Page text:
March participants: All races, creeds and colors were represented
Roberta Scott and her husband marched peacefully from the Washington Monument to the Lincoln Memorial in Washington, D.C., 50 years ago today in the March on Washington.
“It was really awe-inspiring to see such a diverse crowd,” Scott said. “All races, creeds and colors were represented.”
In August 1963, Scott was living with her husband and three children in D.C., the place where she grew up. She now serves on the Warren County board of education and works at Vance-Granville Community College.
Scott and her husband, along with a quarter-million other people, attended the march to challenge segregation, which banned blacks from using the same bathrooms, restaurants, stores and schools as whites did.
Henderson natives Milliceson Hayes-Rodwell and Elizabeth Vaughan-Taylor also attended the march in 1963.
“Everybody was expecting something to happen,” Vaughan-Taylor said. “It was like magic. It was surreal and nothing violent happened.”
Vaughan-Taylor, a former telephone operator for the Chesapeake and Potomac Telephone Company in D.C., went to work on Aug. 28 but she didn’t stay for long.
“That morning, real early, my supervisor came and told me I should get up and go,” she said. “She excused me, and she said it was very important and that I should go. She didn’t need to say anymore, I was out of there.”
Vaughan-Taylor and Hayes-Rodwell, who were both living in D.C., witnessed an integrated crowd that day in late August.
“Everybody was just wonderful to each other,” Hayes-Rodwell said. “We were like one big family. I didn’t have any water and there were white families that offered water to us. It was just a serene day.”
They walked from Constitution Avenue to the Lincoln Memorial, where Dr. Martin Luther King Jr. gave his landmark “I have a dream” speech on the state of race relations in America.
“When Dr. King gave his speech, everybody stood still,” said Vaughan-Taylor.
Hayes-Rodwell was a registered nurse at George Washington Hospital and she happened to be off duty that late-summer Wednesday.
“Although there were a lot of people, when speakers began to speak, they quieted down because everybody seemed to want to hear,” Hayes-Rodwell said. “The most electrifying part was the speech by Dr. Martin Luther King Jr. That’s when you could have heard a pin drop. People were mesmerized.”
Scott, too, said the protesters quieted when King stood before the podium.
“It was magnificent, his voice just filled the air,” she said. “You could almost hear a pin drop.”
As a child growing up in segregation, Scott remembers the separate parks for whites and blacks.
“We knew there were places we were not to go and our parents were not going to take us,” Scott said.
One morning, a friend’s babysitter invited her to the park.
“Ms. Nora was his babysitter and she asked my mom if I could go with them to the playground,” she said.
The babysitter took Scott and her friend to the white playground, Scott recalls.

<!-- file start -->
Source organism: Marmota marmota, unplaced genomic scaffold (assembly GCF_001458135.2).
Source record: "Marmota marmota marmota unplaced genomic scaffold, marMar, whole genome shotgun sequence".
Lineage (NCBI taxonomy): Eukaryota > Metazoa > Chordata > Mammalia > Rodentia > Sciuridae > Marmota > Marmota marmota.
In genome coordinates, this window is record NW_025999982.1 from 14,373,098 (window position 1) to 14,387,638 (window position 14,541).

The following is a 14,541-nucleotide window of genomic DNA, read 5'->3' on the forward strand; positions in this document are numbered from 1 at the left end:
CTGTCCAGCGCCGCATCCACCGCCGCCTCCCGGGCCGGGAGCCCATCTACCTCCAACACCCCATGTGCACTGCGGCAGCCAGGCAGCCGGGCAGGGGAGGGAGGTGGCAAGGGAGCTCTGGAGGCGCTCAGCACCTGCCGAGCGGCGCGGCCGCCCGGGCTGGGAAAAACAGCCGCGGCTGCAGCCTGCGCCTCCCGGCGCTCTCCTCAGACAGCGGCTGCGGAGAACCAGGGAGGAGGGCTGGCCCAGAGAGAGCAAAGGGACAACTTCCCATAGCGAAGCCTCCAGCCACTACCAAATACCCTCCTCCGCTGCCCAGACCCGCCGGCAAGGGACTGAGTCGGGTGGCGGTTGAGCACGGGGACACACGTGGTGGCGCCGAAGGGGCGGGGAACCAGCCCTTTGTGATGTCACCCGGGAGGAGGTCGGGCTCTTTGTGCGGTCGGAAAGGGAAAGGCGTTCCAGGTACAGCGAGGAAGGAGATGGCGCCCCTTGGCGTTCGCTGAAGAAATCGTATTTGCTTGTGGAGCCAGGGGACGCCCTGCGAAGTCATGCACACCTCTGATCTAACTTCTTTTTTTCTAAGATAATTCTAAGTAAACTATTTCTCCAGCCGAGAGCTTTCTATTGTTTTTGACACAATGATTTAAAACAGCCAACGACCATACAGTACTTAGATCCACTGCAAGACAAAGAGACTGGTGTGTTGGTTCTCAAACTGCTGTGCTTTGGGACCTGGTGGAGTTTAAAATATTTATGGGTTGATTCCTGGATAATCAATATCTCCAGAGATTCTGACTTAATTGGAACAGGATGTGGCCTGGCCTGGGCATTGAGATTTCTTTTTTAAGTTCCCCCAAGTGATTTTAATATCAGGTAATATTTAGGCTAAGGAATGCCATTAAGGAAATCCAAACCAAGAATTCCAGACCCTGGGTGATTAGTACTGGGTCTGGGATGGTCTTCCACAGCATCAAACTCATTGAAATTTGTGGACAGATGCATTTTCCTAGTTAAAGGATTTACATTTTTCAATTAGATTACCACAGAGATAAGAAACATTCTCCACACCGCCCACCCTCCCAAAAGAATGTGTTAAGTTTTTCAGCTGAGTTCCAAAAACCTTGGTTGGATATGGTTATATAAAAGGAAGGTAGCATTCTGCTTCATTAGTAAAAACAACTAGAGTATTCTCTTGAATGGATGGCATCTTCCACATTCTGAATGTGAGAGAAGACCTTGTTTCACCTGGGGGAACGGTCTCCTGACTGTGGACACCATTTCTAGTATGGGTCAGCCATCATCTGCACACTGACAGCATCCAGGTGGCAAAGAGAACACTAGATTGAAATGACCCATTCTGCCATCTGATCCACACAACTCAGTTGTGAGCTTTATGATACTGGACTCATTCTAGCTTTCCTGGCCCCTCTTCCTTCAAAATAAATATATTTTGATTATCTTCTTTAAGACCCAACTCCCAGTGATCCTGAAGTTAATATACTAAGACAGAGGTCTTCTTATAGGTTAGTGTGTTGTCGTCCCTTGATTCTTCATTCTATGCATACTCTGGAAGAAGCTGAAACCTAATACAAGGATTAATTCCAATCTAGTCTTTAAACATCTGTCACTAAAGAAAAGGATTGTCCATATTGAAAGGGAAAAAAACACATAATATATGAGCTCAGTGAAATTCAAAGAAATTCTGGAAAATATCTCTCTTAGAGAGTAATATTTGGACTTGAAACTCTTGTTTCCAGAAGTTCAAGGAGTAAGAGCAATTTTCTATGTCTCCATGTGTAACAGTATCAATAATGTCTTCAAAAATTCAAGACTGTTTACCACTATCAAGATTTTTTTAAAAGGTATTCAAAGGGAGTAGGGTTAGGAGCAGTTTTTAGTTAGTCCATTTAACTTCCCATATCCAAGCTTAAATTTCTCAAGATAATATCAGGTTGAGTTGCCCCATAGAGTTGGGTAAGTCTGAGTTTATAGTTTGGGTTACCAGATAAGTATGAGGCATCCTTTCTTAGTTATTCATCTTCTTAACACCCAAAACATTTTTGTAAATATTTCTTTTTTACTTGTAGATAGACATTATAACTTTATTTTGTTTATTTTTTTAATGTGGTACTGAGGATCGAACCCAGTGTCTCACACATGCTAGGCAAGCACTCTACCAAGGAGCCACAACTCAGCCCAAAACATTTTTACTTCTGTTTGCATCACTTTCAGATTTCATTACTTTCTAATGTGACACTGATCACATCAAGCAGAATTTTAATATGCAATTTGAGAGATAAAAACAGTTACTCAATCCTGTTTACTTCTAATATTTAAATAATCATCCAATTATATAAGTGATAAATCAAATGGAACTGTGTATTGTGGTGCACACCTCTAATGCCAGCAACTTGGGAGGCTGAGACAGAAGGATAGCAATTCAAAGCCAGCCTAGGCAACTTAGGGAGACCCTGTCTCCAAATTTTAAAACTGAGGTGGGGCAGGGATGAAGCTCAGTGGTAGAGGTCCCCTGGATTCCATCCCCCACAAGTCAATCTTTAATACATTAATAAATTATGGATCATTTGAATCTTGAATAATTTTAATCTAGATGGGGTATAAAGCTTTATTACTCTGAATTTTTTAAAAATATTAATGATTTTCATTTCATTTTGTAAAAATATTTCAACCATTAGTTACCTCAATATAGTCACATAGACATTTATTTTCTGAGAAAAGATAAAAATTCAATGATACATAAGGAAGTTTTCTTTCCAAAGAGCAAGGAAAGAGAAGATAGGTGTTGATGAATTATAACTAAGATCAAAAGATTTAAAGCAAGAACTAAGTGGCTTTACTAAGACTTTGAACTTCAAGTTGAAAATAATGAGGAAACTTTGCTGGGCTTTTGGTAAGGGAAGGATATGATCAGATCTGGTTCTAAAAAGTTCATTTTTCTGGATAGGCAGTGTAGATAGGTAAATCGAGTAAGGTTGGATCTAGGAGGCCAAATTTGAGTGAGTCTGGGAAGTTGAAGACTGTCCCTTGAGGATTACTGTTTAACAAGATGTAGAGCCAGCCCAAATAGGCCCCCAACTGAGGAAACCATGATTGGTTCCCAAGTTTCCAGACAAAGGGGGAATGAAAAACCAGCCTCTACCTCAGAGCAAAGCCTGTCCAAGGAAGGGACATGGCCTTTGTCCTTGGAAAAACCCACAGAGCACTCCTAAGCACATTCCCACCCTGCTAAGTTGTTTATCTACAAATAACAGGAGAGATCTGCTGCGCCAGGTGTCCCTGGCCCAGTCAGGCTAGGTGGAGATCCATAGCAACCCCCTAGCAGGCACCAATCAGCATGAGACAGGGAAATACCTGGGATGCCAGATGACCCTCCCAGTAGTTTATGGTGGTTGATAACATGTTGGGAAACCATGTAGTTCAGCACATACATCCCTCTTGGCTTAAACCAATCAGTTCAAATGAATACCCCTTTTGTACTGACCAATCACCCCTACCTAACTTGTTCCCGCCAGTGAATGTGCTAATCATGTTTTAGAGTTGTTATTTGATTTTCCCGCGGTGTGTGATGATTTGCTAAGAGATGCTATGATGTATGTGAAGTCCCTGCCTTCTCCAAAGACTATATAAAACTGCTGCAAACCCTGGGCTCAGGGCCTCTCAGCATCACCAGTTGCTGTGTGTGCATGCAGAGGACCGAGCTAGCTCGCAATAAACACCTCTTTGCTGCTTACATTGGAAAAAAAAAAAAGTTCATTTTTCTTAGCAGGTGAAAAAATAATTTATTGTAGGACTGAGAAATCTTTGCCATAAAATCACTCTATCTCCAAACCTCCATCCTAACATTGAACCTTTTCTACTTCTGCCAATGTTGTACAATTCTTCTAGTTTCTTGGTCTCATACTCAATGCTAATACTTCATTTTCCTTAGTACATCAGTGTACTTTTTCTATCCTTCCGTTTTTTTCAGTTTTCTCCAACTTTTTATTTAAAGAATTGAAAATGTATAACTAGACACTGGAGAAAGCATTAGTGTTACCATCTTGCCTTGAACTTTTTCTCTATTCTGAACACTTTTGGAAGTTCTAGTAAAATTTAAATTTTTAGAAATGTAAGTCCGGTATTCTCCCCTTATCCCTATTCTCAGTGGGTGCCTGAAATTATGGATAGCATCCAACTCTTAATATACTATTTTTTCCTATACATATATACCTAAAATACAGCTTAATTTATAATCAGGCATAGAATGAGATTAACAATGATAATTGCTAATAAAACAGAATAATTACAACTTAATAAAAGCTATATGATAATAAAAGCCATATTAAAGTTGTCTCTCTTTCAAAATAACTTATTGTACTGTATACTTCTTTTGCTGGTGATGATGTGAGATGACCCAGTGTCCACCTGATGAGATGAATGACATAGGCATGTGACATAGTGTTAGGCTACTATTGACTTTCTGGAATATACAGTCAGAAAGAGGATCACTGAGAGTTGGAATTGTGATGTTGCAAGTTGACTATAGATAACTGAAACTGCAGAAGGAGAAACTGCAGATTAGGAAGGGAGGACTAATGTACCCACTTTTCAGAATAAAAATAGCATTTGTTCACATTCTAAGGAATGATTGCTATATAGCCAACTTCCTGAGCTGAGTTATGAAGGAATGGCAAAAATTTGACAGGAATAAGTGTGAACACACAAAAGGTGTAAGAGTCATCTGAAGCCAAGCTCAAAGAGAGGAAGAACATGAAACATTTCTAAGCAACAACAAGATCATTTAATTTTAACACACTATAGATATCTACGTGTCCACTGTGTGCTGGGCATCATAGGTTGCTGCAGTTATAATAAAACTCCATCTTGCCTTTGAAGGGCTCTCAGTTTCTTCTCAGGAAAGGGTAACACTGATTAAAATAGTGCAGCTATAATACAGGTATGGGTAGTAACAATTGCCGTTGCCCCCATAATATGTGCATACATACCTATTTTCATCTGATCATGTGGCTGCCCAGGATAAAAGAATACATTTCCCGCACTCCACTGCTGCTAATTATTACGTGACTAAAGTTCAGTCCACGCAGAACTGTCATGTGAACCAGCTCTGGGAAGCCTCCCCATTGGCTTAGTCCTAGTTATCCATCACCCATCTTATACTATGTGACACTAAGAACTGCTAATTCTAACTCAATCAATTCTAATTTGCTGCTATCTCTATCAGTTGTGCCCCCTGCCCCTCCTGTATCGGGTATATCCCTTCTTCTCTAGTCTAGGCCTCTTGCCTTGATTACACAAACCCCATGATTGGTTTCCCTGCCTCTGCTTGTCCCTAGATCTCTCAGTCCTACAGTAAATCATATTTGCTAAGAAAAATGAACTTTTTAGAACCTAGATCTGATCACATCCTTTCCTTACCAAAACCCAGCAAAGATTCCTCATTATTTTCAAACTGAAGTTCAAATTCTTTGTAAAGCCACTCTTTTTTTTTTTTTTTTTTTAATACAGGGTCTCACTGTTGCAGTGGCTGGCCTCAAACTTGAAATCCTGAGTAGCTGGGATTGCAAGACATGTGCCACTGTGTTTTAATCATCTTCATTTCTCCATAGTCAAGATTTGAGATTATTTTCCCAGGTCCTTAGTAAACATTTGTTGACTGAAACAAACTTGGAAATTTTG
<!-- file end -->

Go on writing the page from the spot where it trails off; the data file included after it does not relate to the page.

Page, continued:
Not long after they arrived, a groundskeeper approached and informed her that the white boy was allowed to play in the park but his black friend was not.
Without much hesitation, the babysitter gathered 5-year-old Scott and her friend, and left the park.
But Scott said the integrated march in 1963 gave her hope that she might see an end to segregation in the future.
Civil rights protesters who sought equality and paved the way for the March on Washington began the fight many years before 1963.
Sandy Royster, a Henderson native who now lives in Aurora, Ill., participated in the 1960 sit-in protests in Woolworth’s in Greensboro.
Royster was a freshman at North Carolina A&T University when four of his classmates started the sit-ins.
“The four of them went to downtown Greensboro one day and attempted to take a seat at Woolworth’s, and of course they told them ‘you can’t sit here,’” Royster said.
But Joseph McNeil, Franklin McCain, Ezell Blair, Jr. (later known as Jibreel Khazan) and David Richmond, all A&T freshmen, didn’t give up their seats.
“They just sat there and occupied four seats for the rest of the day and vowed that they would come back tomorrow.”
And they did return the next day, and for many days after.
“We thought, if we take up all the seats, they either have to serve us or they can’t serve anybody at all,” Royster said.
As more A&T students became involved in the movement, Royster took his turn sitting at the counter.
“I know I cut a few classes to participate,” he said. “It became not just an all black thing but an interracial protest.”
Hayes-Rodwell faced similar race-based challenges while living in the South.
As a pediatric nurse in Atlanta, Hayes-Rodwell said the hostility toward blacks in Atlanta was so strong that she was tempted to drop out of the nursing program.
“You couldn’t go in this door, you couldn’t go in that door, you couldn’t drink from that water fountain,” Hayes-Rodwell said. “I knew what Dr. King was striving for and I knew that this March on Washington would let the president, the Congress and everybody know what we wanted and what needed to happen in our lives.”
“Had it not been for that march, I’m not sure when it would have happened.”
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